NAPNAP Calls for Nurse Practitioners to be Reimbursed at a Comparable Level to Physicians

NAPNAP Calls for Nurse Practitioners to be Reimbursed at a Comparable Level to Physicians

The National Association of Pediatric Nurse Practitioners (NAPNAP) recognizes the comprehensive, cost-effective, and high-quality health care services that nurse practitioners (NPs) deliver to patients. NPs are recognized as licensed providers of primary, specialty and acute care. They have demonstrated the ability to provide high-quality health care and incur the same overhead costs as physicians, according to an updated position statement from NAPNAP released in the Journal of Pediatric Health Care. NAPNAP calls for NPs to be reimbursed at a comparable level to physicians for the services they deliver across all health care settings.

 

In the statement, NAPNAP stresses NPs’ ability to demonstrate the outcomes related to the care they provide is critical to supporting changes in coverage and reimbursement rules. This is often hard to track because third-party payers often require that NP services be billed under a physician’s name and provider number. This practice makes it difficult for NP care delivery to be accurately documented.

 

“By ensuring equitable reimbursement practices, the contributions that NPs make to our health care system will be fairly recognized and compensated,” said NAPNAP President Jennifer Sonney, PhD, APRN, PPCNP-BC, FAANP, FAAN.  “It is particularly important to close the reimbursement gap because evidence shows that NPs are essential to enhancing access to care for underserved populations across the U.S.”

 

To optimize NP reimbursement, NAPNAP believes all NPs must obtain their own national provider number and Drug Enforcement Agency number. In addition, states with barriers that reduce or restrict NP practice are urged to pass legislation that grants full practice to NPs which would facilitate equitable reimbursement and innovate business models for health care delivery. NAPNAP also advocates for direct reimbursement for NP services and equal reimbursements for all health care providers when performing the same service.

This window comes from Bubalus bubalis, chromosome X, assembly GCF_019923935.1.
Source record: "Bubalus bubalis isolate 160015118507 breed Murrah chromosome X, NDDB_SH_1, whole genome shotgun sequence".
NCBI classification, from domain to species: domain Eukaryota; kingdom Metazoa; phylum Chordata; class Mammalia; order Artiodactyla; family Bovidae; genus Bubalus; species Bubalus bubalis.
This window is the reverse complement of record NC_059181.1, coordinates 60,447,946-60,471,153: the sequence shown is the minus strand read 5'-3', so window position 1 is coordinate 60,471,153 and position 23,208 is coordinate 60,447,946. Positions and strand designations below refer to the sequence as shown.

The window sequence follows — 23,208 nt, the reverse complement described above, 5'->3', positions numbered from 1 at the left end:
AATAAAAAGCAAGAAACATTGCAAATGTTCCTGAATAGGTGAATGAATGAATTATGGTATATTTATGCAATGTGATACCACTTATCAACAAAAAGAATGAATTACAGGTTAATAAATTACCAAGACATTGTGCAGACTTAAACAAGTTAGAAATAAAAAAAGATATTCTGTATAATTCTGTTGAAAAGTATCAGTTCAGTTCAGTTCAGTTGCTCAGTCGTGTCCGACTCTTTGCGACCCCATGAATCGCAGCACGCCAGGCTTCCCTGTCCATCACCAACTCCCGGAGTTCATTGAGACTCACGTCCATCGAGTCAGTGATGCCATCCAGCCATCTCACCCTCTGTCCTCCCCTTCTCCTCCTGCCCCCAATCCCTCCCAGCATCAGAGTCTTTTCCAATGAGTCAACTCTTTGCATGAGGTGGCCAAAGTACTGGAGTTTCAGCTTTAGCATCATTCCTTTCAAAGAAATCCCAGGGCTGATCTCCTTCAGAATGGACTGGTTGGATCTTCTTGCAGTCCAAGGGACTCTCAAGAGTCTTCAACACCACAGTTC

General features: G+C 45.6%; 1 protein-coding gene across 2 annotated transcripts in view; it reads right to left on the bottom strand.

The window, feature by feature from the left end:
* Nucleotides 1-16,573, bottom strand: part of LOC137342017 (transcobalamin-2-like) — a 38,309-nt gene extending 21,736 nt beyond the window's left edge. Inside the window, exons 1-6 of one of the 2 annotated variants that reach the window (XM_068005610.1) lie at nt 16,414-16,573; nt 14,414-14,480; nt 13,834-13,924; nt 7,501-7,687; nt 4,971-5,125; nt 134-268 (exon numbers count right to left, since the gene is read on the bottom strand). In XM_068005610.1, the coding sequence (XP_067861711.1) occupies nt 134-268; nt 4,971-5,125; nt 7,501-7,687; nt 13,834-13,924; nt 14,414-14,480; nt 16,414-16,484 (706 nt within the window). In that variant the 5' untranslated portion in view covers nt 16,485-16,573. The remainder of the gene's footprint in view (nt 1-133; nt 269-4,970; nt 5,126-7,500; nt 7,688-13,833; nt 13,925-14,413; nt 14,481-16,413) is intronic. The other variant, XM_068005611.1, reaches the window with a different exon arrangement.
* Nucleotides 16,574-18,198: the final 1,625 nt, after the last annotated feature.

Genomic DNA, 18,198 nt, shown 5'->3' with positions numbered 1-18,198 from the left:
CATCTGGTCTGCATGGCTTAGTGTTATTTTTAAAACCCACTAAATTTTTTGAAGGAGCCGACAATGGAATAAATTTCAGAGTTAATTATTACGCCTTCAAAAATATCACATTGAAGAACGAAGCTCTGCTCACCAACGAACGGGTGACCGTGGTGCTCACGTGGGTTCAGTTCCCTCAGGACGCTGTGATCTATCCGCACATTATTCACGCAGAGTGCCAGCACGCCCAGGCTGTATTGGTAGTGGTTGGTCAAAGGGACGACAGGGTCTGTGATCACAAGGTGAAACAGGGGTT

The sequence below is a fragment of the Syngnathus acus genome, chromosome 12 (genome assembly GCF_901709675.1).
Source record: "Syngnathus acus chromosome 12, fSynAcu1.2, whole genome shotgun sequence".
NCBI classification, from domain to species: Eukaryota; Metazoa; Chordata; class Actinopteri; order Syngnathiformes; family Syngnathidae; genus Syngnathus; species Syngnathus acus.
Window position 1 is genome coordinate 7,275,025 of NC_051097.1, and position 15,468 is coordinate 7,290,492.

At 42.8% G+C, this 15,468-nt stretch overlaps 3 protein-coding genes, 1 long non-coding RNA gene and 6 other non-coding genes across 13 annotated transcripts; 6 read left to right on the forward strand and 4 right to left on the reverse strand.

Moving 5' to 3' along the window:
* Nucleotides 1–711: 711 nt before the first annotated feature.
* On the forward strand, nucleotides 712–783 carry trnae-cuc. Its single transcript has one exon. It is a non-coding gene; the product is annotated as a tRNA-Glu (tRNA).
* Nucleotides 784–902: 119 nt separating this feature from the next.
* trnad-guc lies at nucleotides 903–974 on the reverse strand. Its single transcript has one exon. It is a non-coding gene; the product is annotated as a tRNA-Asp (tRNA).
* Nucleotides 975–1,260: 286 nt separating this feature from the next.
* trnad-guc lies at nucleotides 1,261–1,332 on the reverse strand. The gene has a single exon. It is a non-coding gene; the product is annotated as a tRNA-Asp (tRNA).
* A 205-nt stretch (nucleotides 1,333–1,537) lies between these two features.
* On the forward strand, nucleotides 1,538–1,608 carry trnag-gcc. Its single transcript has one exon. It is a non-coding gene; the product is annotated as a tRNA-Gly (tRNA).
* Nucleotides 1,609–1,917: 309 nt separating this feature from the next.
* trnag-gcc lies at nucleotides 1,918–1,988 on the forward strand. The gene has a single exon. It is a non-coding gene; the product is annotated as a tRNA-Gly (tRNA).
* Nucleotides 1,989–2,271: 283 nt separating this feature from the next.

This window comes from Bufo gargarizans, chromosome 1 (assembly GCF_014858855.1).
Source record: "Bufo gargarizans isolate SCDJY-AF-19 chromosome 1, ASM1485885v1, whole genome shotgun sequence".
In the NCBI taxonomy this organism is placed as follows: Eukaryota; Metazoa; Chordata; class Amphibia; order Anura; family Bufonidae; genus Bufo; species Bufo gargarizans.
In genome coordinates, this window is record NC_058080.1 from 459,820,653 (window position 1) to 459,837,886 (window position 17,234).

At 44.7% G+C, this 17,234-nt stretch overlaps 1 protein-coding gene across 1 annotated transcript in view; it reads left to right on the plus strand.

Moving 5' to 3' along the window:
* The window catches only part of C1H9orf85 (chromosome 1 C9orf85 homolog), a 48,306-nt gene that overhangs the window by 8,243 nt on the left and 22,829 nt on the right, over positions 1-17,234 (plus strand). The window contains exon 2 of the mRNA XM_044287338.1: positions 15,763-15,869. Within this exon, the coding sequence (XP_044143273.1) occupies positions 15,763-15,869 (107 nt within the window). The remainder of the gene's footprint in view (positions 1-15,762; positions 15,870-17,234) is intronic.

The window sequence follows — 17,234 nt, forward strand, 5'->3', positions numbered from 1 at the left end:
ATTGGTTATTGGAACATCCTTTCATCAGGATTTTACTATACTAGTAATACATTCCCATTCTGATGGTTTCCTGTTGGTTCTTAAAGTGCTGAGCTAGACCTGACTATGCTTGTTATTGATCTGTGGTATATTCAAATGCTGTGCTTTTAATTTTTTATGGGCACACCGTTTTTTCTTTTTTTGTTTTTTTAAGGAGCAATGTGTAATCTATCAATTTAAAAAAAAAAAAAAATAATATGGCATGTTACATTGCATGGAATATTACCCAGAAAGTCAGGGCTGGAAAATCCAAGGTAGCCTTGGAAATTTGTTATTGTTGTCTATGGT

To further improve reimbursement parity, recommendations include legislation and policies that require state and federal programs to reimburse all health care providers equally, value-based payment or other payment models that focus on equity and inclusion of NPs on commercial and other payers’ advisory and credentialing committees. Finally, it is essential for transparent reporting of quality and outcome data for individual providers to better track and quantify health care measures.

 

The position statement, including additional recommendations, is published in the November/December edition of the Journal of Pediatric Health Care and can be accessed here.

 

Dec. 20, 2022

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